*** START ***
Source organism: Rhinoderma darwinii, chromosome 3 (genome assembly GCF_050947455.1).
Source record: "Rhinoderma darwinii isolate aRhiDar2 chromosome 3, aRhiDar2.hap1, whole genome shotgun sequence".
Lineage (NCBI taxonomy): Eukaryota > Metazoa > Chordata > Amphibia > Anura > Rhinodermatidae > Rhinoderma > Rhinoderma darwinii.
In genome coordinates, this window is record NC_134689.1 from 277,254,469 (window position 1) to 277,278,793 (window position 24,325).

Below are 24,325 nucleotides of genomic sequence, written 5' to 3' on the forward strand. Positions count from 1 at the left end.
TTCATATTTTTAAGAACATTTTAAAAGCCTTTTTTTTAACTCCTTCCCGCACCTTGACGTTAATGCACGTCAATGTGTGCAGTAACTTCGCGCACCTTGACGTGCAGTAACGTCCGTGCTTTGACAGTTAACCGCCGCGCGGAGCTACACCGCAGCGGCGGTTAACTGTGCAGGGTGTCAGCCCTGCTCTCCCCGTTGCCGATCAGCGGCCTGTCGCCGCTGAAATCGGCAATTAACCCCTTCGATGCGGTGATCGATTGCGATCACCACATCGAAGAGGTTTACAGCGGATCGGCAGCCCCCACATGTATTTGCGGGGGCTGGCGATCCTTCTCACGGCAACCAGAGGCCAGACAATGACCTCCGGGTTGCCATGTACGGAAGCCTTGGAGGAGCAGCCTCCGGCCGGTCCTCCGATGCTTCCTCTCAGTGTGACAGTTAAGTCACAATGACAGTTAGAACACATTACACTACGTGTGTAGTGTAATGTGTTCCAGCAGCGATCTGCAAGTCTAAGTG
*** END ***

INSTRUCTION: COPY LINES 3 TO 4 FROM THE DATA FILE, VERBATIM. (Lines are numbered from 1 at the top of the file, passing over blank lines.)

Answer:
Lineage (NCBI taxonomy): Eukaryota > Metazoa > Chordata > Amphibia > Anura > Rhinodermatidae > Rhinoderma > Rhinoderma darwinii.
In genome coordinates, this window is record NC_134689.1 from 277,254,469 (window position 1) to 277,278,793 (window position 24,325).